The long-running saga involving Malaysia's state fund (1Malaysia Development Berhad or 1MDB) saw two major moves by authorities in the United States and Singapore in the past two days.
The fund, which was launched and overseen by Malaysia Prime Minister Najib Razak, now faces United States court allegations that billions were stolen from it by politically-connected Malaysian and Middle Eastern figures.
The 1MDB probe has widened to include other countries such as Hong Kong, Thailand, Australia, Britain and Switzerland.
Singapore authorities today (July 21) revealed it had seized S$240 million in assets through its probe into alleged fraud and money-laundering activities related to 1MDB.
Both Najib and 1MDB have denied any wrongdoing.
Here is a quick look at the latest developments and key personalities involved.
WHO WAS MENTIONED?
Low Taek Jho
Photo: South China Morning Post
- Malaysian businessman who is also known as Jho Low.
- Low, who helped set up 1MDB and reportedly its advisor, is the owner of a company called Good Star, which allegedly fraudulently received US$1.03 billion from 1MDB, according to a latest lawsuit by the US Justice Department (DOJ).
- It said Low laundered more than US$400 million of the misappropriated funds through Good Star into the US.
- The funds were used for "the personal gratification of Low and his associates".
- The DOJ alleges that Low used the funds to make luxury purchases of penthouses in New York, a mansion in Beverly Hills and expensive art.
- It also alleged that Low transferred US$85 million to casinos in Las Vegas within an eight-month span from 2009-2010.
- Mr Low was also alleged to have channelled 1MDB funds from Good Star to Red Granite Pictures to finance its production of motion picture The Wolf Of Wall Street, starring Leonardo DiCaprio.
- Some S$120 million of funds and assets reportedly seized by Singapore authorities on July 21 were connected to Low and his immediate family. This likely includes his two apartments in Twenty-One Anguilla Park, including a penthouse which he bought for S$42.9 million in 2013.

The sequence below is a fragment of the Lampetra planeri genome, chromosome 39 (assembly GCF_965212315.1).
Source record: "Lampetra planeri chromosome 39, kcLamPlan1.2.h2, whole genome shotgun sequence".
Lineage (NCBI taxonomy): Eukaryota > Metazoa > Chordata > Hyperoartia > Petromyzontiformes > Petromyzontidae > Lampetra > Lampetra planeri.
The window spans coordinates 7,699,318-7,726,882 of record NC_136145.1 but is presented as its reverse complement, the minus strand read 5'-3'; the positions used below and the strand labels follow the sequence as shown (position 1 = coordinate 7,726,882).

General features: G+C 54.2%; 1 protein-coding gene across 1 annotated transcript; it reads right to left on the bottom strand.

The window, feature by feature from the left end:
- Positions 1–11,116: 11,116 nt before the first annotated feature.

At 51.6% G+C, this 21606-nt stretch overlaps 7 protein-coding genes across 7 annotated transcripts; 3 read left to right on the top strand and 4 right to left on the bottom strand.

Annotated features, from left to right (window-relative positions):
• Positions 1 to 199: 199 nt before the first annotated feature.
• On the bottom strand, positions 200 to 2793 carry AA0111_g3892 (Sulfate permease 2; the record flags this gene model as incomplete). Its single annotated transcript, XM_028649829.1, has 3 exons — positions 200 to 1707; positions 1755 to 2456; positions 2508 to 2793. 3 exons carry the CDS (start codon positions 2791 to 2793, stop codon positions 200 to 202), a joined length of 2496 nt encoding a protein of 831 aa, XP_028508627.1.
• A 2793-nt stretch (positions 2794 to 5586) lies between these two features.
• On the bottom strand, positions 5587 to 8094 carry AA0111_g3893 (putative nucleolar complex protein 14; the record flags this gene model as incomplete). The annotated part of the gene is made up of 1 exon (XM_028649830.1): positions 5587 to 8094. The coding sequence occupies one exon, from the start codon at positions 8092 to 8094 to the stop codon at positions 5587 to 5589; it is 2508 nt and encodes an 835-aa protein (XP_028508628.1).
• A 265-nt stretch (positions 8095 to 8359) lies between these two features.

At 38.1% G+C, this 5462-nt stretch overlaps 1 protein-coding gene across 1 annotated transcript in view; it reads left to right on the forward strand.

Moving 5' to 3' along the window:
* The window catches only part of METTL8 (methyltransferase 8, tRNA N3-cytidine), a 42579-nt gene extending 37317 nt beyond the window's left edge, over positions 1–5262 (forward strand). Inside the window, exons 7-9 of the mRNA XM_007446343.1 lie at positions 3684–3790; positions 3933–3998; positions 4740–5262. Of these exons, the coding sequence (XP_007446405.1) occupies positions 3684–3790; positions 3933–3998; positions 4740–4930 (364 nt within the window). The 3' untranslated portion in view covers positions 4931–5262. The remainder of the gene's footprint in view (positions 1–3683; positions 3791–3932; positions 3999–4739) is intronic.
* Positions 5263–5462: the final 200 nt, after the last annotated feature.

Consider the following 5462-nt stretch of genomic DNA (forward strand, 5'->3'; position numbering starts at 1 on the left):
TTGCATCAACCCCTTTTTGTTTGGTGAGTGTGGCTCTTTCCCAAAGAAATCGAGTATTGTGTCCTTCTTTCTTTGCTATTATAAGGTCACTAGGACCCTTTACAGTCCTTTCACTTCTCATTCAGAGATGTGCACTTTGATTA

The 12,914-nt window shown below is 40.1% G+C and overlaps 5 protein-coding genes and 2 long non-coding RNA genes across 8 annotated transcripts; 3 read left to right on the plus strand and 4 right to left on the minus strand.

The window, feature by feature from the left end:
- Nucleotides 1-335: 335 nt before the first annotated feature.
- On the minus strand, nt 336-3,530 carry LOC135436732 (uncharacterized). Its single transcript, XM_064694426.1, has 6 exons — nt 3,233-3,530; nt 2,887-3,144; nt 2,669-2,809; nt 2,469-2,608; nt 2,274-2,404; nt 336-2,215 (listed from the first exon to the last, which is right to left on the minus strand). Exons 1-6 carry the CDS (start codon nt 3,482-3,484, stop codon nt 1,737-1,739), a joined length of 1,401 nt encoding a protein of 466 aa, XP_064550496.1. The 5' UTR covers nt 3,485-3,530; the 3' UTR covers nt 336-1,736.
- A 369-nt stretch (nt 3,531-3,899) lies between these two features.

Photo: The Business Times
- The stepson of Malaysian Prime Minister Najib Razak.
- Mr Riza's film production company, Red Granite Pictures, has been accused of receiving part of the funds from 1MDB.
- The company told Bloomberg in May 2016 that as far as it was aware, "none of the funding received by Red Granite was in any way irregular or illegitimate".
- Mr Riza also reportedly spent at least US$50 million in 1MDB-linked funds on luxury properties in New York in Los Angeles, according to The Wall Street Journal.
- Mr Riza, who is in his 30s, has denied any wrongdoing, reported the International Business Times.
- Investigations between March-May 2013 revealed that US$681 million had been transferred from 1MDB's account to Najib's bank account.
- Najib denied this, saying that the Saudi royal family had wired the money to him as a "personal donation", without any expectations.
- An anti-corruption agency later corroborated his statement.
- Close to US$14 million had also been allegedly wired to Najib's account from a smaller subsidiary of 1MDB. Najib denied the allegation.